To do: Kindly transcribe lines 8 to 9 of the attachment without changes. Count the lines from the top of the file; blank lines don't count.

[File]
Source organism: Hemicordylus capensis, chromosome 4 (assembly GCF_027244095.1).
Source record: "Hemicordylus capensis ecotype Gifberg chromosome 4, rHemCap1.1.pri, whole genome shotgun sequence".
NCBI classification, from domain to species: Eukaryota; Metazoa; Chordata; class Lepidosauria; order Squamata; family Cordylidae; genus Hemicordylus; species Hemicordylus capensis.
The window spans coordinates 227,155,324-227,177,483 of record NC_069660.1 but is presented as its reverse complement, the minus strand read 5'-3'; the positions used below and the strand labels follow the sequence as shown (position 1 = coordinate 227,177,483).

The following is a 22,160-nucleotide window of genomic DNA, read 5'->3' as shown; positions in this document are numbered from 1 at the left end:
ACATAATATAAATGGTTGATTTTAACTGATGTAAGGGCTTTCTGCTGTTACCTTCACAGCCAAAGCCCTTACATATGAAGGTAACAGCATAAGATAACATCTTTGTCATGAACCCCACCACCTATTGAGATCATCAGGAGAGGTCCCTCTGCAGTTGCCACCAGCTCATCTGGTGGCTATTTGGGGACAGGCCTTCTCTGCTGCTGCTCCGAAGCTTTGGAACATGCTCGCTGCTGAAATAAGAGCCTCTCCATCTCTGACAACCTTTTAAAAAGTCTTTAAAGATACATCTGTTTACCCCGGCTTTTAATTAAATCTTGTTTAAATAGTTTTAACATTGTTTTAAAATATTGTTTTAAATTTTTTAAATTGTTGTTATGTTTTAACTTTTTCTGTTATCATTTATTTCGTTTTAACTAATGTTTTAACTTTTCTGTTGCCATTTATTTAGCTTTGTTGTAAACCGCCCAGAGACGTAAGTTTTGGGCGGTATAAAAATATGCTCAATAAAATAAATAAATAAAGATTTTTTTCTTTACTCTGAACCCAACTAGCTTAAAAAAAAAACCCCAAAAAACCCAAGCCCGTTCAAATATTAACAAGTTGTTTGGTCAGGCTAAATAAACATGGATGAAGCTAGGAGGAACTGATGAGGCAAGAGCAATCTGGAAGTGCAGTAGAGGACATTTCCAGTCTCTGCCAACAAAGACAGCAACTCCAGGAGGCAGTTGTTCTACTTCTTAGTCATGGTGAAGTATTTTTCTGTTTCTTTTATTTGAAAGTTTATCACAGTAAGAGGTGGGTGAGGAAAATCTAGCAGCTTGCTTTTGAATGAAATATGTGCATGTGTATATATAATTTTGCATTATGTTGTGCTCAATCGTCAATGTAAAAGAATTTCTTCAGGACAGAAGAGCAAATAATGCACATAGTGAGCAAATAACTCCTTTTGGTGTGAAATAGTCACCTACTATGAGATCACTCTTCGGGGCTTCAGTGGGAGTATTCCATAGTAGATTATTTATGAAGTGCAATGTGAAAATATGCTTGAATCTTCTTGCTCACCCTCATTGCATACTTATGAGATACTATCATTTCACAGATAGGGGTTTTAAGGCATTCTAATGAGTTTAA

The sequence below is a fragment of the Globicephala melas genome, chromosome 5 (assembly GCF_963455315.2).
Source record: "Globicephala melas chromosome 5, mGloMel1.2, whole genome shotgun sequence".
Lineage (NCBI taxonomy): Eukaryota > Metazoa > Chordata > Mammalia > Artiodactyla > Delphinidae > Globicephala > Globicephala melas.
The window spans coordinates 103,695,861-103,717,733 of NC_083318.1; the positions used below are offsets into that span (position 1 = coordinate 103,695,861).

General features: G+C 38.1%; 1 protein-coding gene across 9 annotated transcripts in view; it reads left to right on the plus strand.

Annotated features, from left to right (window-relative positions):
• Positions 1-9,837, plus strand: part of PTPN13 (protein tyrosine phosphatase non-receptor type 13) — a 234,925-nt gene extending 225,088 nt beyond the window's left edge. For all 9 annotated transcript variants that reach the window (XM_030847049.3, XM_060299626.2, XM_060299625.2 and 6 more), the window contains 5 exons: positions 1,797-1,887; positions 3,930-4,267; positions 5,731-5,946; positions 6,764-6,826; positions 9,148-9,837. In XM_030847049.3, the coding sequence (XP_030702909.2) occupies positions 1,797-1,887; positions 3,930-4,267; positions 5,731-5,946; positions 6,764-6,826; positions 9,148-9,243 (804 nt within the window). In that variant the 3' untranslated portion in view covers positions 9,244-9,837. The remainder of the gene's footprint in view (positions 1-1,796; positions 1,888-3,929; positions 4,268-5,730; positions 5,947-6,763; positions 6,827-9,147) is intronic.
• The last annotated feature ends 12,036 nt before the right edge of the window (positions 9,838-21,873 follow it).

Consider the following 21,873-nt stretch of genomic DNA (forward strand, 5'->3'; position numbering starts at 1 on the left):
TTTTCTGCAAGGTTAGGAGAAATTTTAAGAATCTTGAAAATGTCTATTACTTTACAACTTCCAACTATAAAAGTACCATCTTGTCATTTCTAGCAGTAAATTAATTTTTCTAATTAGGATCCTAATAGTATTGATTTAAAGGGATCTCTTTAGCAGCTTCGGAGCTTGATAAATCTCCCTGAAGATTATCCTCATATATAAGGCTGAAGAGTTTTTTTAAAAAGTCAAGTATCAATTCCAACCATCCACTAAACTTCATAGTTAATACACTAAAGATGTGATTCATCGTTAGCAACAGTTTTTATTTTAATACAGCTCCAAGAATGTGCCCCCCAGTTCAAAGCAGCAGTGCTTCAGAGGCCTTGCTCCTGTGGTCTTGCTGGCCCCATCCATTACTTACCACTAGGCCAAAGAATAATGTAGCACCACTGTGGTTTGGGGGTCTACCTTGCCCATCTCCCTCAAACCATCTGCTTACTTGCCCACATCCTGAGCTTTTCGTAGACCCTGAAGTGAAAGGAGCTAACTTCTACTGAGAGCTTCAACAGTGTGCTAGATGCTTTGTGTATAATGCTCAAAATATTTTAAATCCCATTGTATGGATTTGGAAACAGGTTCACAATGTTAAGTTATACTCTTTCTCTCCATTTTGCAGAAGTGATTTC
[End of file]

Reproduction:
Source record: "Globicephala melas chromosome 5, mGloMel1.2, whole genome shotgun sequence".
Lineage (NCBI taxonomy): Eukaryota > Metazoa > Chordata > Mammalia > Artiodactyla > Delphinidae > Globicephala > Globicephala melas.